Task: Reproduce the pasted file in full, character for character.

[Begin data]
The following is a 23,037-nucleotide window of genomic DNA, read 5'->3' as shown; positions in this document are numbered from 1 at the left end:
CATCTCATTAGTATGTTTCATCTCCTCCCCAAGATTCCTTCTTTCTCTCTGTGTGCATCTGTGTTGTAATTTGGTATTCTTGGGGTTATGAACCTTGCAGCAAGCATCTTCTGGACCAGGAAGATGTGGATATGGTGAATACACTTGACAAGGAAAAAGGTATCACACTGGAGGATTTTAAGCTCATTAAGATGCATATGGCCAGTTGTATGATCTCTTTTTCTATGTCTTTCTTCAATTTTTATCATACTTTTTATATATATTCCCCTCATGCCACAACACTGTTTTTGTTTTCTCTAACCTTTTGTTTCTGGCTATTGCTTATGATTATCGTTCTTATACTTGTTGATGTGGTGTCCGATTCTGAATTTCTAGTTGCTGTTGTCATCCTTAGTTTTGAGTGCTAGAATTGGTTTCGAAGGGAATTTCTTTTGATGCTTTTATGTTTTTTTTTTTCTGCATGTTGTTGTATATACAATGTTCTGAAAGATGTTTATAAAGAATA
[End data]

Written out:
The following is a 23,037-nucleotide window of genomic DNA, read 5'->3' as shown; positions in this document are numbered from 1 at the left end:
CATCTCATTAGTATGTTTCATCTCCTCCCCAAGATTCCTTCTTTCTCTCTGTGTGCATCTGTGTTGTAATTTGGTATTCTTGGGGTTATGAACCTTGCAGCAAGCATCTTCTGGACCAGGAAGATGTGGATATGGTGAATACACTTGACAAGGAAAAAGGTATCACACTGGAGGATTTTAAGCTCATTAAGATGCATATGGCCAGTTGTATGATCTCTTTTTCTATGTCTTTCTTCAATTTTTATCATACTTTTTATATATATTCCCCTCATGCCACAACACTGTTTTTGTTTTCTCTAACCTTTTGTTTCTGGCTATTGCTTATGATTATCGTTCTTATACTTGTTGATGTGGTGTCCGATTCTGAATTTCTAGTTGCTGTTGTCATCCTTAGTTTTGAGTGCTAGAATTGGTTTCGAAGGGAATTTCTTTTGATGCTTTTATGTTTTTTTTTTTCTGCATGTTGTTGTATATACAATGTTCTGAAAGATGTTTATAAAGAATA